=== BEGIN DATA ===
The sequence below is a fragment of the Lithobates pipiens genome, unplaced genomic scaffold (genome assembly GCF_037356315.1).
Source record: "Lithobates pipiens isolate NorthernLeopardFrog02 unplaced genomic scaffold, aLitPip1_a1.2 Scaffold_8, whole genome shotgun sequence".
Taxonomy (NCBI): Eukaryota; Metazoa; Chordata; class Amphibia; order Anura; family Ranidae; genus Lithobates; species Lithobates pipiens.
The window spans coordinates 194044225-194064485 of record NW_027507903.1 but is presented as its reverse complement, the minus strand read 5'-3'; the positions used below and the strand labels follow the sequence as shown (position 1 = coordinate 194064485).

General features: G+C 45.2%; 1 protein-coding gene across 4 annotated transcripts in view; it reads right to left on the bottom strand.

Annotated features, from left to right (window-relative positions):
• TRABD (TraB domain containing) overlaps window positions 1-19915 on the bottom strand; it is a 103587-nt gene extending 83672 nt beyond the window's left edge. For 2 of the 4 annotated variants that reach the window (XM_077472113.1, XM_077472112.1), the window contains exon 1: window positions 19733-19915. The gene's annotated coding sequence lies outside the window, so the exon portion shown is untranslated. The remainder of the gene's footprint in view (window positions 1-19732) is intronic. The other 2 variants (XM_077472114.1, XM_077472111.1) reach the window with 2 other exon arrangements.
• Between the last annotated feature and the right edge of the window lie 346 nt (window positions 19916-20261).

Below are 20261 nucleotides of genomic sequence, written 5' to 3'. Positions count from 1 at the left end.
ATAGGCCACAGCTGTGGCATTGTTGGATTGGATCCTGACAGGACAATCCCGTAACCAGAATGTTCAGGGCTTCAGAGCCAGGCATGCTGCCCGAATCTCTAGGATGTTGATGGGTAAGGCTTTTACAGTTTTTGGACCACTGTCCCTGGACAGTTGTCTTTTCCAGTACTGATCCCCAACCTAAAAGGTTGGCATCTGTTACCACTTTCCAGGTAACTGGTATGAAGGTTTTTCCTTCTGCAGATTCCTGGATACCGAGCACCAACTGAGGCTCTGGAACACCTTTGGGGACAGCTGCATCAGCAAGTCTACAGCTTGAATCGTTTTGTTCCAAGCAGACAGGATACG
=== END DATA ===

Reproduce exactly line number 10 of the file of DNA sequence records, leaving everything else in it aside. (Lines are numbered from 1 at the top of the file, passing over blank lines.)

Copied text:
ATAGGCCACAGCTGTGGCATTGTTGGATTGGATCCTGACAGGACAATCCCGTAACCAGAATGTTCAGGGCTTCAGAGCCAGGCATGCTGCCCGAATCTCTAGGATGTTGATGGGTAAGGCTTTTACAGTTTTTGGACCACTGTCCCTGGACAGTTGTCTTTTCCAGTACTGATCCCCAACCTAAAAGGTTGGCATCTGTTACCACTTTCCAGGTAACTGGTATGAAGGTTTTTCCTTCTGCAGATTCCTGGATACCGAGCACCAACTGAGGCTCTGGAACACCTTTGGGGACAGCTGCATCAGCAAGTCTACAGCTTGAATCGTTTTGTTCCAAGCAGACAGGATACG